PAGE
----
> Basslink perturbations of the magnetic field and hence bird navigation
> should be limited to its immediate vicinity - say within ~100m of the
> cable. Its hard to see why this perturbation should have a significant
> impact when there is existing natural variation in the magnetic field
> from geological causes of greater magnitude.
On this subject, there are signs that the Earth's magnetic field may be
undergoing one of it's regular magnetic field reversals. From
New Scientist, "Anomalies hint at magnetic pole flip":
The article states: "The last reversal happened about 780,000 years ago,
over a period of several thousand years." This is well within the fossil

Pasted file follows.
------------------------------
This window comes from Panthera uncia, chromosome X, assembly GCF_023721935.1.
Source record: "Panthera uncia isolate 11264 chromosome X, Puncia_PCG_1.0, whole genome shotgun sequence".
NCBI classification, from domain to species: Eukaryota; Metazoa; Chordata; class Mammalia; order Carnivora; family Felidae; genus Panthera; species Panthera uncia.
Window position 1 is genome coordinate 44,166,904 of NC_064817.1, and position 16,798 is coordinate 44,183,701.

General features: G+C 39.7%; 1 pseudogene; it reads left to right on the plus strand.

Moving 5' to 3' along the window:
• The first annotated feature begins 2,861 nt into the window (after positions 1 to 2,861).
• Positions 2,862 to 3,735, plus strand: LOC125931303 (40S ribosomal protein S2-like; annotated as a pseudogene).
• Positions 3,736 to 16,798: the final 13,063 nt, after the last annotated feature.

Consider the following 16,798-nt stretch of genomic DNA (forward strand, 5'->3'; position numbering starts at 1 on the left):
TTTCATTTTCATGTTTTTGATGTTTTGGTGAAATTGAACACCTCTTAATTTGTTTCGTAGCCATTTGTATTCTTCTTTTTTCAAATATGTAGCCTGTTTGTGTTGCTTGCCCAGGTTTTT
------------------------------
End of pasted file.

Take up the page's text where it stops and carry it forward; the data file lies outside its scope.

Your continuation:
record for birds so any adverse effects on migratory birds should be
visible, but I'm not aware of any evidence of this or any other magnetic
field related problems e.g. increased cosmic radiation. This isn't
really surprising since magnetic fields are probably only significant
when visual cues are not available.
Another article of interest, "Magnetic fields signal refuelling stops
for migrating birds":
Paul Taylor Veni, vidi, tici -
I came, I saw, I ticked.
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